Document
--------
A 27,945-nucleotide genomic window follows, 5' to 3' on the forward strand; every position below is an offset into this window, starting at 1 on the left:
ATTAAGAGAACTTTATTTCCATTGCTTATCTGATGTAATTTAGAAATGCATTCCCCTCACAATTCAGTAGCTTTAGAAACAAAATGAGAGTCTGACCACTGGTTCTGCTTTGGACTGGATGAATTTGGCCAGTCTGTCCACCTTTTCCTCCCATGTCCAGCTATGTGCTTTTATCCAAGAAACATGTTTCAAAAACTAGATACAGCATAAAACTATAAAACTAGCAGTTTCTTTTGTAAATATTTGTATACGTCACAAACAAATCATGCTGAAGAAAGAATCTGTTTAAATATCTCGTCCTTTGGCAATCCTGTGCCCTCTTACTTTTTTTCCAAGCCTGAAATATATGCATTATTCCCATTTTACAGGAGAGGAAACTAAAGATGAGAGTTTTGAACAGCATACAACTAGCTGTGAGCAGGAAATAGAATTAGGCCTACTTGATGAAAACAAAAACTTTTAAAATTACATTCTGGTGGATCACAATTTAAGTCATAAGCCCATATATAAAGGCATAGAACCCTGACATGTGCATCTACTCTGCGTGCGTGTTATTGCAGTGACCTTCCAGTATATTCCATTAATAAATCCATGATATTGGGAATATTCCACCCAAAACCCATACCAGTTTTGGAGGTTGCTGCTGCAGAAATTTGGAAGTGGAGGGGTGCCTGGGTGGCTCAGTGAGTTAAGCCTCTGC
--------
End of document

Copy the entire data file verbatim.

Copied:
A 27,945-nucleotide genomic window follows, 5' to 3' on the forward strand; every position below is an offset into this window, starting at 1 on the left:
ATTAAGAGAACTTTATTTCCATTGCTTATCTGATGTAATTTAGAAATGCATTCCCCTCACAATTCAGTAGCTTTAGAAACAAAATGAGAGTCTGACCACTGGTTCTGCTTTGGACTGGATGAATTTGGCCAGTCTGTCCACCTTTTCCTCCCATGTCCAGCTATGTGCTTTTATCCAAGAAACATGTTTCAAAAACTAGATACAGCATAAAACTATAAAACTAGCAGTTTCTTTTGTAAATATTTGTATACGTCACAAACAAATCATGCTGAAGAAAGAATCTGTTTAAATATCTCGTCCTTTGGCAATCCTGTGCCCTCTTACTTTTTTTCCAAGCCTGAAATATATGCATTATTCCCATTTTACAGGAGAGGAAACTAAAGATGAGAGTTTTGAACAGCATACAACTAGCTGTGAGCAGGAAATAGAATTAGGCCTACTTGATGAAAACAAAAACTTTTAAAATTACATTCTGGTGGATCACAATTTAAGTCATAAGCCCATATATAAAGGCATAGAACCCTGACATGTGCATCTACTCTGCGTGCGTGTTATTGCAGTGACCTTCCAGTATATTCCATTAATAAATCCATGATATTGGGAATATTCCACCCAAAACCCATACCAGTTTTGGAGGTTGCTGCTGCAGAAATTTGGAAGTGGAGGGGTGCCTGGGTGGCTCAGTGAGTTAAGCCTCTGC